Jordan's Army Preps For A Bigger Role Against ISIS | KERA News

Jordan's Army Preps For A Bigger Role Against ISIS

Feb 23, 2015
Originally published on February 25, 2015 3:55 pm

Jordan's King Abdullah was way out ahead of the people in his support of the war against the self-declared Islamic State, or ISIS. Many Jordanians used to say it was someone else's war even though it's only a 90-minute drive from the capital, Amman, north to the Syrian border.

But Jordanian opinions changed dramatically after the horrific video in which ISIS immolated a Jordanian pilot, Moaz Kassasbeh, who was captured back in December.

Jordan ramped up its airstrikes. Videos of the attacks were cheered when they appeared on Jordanian television. Photos of the king in military dress won him applause both at home and in the West.

This has produced a great moment of national consensus. But where does Jordan go from here?

The country appears set to play a larger role in the U.S.-led coalition against ISIS, but the war looks to be long and difficult. Jordan, a country of just 6.6 million people, is already hosting more than 600,000 Syrian refugees. This has placed great strain on a country with limited resources and a fragile economy.

Government critics, meanwhile, are calling for political reform and democratization in a country where the king still has the final say on all important matters.

Jordan's military is a key player in all this, and NPR got to see it up close at the King Abdullah Special Operations Training Center, which is just outside Amman.

The Jordanian armed forces are closely aligned with the West, and the commander at the training center, Brig. Gen. Aref al-Zaben, is no exception. He has been trained at Fort Bragg, N.C., and also studied at the National Defense University in Washington.

A Package Of Tools

Zaben, who has also served in Afghanistan and Yemen, stressed the ideological dimension of special operations: spreading the message of moderate Islam that Jordanians, and he would say most Muslims, practice.

"From my experience in Afghanistan, we found that there is another tool that we can fight with when we go for the root cause of the terror in the world. The voice of moderate Islam," he says.

In Afghanistan, Zaben took an imam with him to villages threatened by the Taliban. An imam who preached moderation. Back in Jordan, it's become part of the curriculum at the training center.

"You need to fight the ideology with the ideology," he says. He adds that the training involves both "kinetic," or traditional military action, as well as "nonkinetic" elements.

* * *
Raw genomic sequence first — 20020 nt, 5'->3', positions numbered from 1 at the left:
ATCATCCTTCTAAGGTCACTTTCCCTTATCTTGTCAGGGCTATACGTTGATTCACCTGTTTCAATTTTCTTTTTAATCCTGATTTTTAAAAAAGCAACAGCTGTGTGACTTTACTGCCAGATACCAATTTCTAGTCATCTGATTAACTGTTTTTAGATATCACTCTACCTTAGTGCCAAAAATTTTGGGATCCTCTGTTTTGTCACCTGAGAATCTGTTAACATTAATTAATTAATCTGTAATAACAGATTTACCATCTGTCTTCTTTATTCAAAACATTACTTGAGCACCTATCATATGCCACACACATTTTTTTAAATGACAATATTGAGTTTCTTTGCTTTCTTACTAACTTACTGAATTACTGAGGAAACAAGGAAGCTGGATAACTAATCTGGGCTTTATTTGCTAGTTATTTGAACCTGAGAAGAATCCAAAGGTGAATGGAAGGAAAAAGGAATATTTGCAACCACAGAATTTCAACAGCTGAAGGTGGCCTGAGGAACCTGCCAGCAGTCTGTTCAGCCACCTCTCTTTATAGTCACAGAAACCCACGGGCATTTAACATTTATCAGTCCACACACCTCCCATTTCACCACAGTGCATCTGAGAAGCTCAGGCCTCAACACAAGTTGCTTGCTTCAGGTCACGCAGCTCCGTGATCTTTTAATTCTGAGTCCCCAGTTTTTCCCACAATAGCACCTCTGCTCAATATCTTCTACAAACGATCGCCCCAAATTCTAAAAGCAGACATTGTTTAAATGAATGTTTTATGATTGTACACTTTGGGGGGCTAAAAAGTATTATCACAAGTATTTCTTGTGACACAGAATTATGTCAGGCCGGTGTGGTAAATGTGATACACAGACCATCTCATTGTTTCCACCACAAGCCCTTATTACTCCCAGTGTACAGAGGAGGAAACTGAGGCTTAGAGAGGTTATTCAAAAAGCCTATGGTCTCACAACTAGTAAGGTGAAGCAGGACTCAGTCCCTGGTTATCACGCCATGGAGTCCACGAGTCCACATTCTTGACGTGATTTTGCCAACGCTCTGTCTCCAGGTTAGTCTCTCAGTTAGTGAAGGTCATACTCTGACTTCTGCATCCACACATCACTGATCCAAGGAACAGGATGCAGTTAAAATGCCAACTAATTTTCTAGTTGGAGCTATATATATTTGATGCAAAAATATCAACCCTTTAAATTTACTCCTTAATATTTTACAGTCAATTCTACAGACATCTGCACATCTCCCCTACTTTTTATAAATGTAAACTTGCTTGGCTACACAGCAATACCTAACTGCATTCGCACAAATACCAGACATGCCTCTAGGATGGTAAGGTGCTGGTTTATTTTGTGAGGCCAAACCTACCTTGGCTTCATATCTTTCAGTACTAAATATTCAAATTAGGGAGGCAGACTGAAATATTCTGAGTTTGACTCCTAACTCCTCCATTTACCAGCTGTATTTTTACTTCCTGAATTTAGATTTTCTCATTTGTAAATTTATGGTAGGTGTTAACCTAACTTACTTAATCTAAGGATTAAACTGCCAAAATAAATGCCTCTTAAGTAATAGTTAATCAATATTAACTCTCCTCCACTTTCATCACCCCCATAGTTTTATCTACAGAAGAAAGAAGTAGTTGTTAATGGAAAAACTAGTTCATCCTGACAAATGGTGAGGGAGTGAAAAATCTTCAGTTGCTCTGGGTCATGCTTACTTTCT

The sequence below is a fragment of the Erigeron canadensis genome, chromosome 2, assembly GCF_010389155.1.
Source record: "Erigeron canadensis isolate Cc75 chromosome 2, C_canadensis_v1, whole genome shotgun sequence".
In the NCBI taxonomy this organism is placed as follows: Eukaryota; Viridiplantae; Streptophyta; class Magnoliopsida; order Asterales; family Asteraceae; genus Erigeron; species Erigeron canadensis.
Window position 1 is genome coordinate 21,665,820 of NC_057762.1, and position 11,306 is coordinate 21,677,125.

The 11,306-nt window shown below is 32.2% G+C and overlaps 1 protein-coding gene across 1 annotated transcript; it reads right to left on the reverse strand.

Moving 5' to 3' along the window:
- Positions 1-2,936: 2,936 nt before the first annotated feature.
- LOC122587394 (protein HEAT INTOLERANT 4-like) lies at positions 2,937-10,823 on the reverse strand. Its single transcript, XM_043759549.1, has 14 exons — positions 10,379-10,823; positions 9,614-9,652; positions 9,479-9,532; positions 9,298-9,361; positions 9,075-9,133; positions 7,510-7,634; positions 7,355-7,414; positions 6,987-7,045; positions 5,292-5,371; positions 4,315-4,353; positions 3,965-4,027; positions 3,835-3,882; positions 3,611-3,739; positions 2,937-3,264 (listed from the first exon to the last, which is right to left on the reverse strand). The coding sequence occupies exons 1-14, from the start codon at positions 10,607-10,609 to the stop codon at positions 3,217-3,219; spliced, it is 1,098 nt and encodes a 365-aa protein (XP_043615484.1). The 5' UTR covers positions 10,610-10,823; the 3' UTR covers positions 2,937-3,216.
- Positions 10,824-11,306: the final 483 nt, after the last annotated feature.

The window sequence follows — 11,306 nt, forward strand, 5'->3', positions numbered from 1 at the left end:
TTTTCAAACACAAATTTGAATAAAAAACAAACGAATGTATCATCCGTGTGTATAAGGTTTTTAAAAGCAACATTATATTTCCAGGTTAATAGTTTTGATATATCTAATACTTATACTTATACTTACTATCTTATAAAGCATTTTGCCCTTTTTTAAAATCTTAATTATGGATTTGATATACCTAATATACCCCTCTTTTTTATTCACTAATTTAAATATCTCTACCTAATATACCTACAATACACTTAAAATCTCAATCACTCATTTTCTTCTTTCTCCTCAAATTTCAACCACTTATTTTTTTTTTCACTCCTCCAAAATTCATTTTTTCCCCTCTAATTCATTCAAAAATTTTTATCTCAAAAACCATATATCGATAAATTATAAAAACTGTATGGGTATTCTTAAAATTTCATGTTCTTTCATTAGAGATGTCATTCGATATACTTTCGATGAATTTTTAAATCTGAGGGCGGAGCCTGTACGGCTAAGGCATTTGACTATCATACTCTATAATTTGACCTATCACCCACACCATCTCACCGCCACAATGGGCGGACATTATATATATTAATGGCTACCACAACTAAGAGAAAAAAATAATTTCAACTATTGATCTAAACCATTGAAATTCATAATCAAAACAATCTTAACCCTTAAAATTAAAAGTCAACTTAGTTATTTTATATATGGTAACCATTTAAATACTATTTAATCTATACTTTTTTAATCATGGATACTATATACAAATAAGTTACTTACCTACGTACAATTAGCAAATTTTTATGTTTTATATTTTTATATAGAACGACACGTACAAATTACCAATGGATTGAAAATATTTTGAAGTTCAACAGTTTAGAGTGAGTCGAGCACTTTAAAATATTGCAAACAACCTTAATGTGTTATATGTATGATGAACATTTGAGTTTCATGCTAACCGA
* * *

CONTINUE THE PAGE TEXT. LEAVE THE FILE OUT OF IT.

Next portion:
"When we're talking about the nonkinetic, we're talking about the lectures, the ideology and how to counter the ideology," he said. "It's a package."

It's a training package not just for Jordanian special forces but for soldiers, counterterrorism units and SWAT teams from neighboring countries including Iraq and the Palestinian Authority.

I asked about Jordan's role in Syria. Support for airstrikes is strong, though a ground invasion is not on the table. But what about special forces?

"The fight against ISIS will [include] special forces, special operations on the ground, in the future," he said. "That's going to be a coalition initiative."

Asked if that meant that other regional countries, not only Jordan, were likely to send in special forces, he answered definitively.

"Must be," he says. "I think we all have to stand together."

Defining Moderate Islam

King Abdullah is part of the Hashemite royal family that claims descent from the Prophet Muhammad, and the family often describes its own practice of the faith as "moderate." The king is seen as an appropriate spokesman for that cause.

But, talking with Jordanians, you hear a lot more about what moderate Islam is not, rather than what it is.

Omar Razzaz, the chairman of the board of trustees for the King Abdullah II Fund for Development and the chairman of the Jordan Strategy Forum, said soul-searching is harder when the region is full of war and sectarian strife.

"A community that is sort of safe and contained can go on searching and asking questions about their beliefs and have they gone wrong," he says. "When you perceive yourself as being under attack from the outside somehow, that ability to soul-search becomes much more limited. ...

"People become more defensive and we're stuck in that place where we are on the defensive, but we also need to carry out that conversation about what do we actually stand for," he says.

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ROBERT SIEGEL, HOST:

The fight against ISIS has made for an interesting moment in Jordan, which neighbors both Iraq and Syria. Jordan's King had been way out ahead of his people in his support of fighting ISIS. Many Jordanians used to say it was someone else's war, even though it's all of a 90 minute drive from the capital Amman north to the Syrian border. They used to say that, until that horrific video of the immolation of the Jordanian pilot Muath Kaseasbeh three weeks ago. Jordan ramped up its airstrikes, which became very high profile. I spent last week in Amman, and this week we'll hear some conversations with Jordanians, the minister of information, some government critics who'd like to see reform and democratization. And we'll start today with a general who trained special forces, forces he says are bound to join the fight.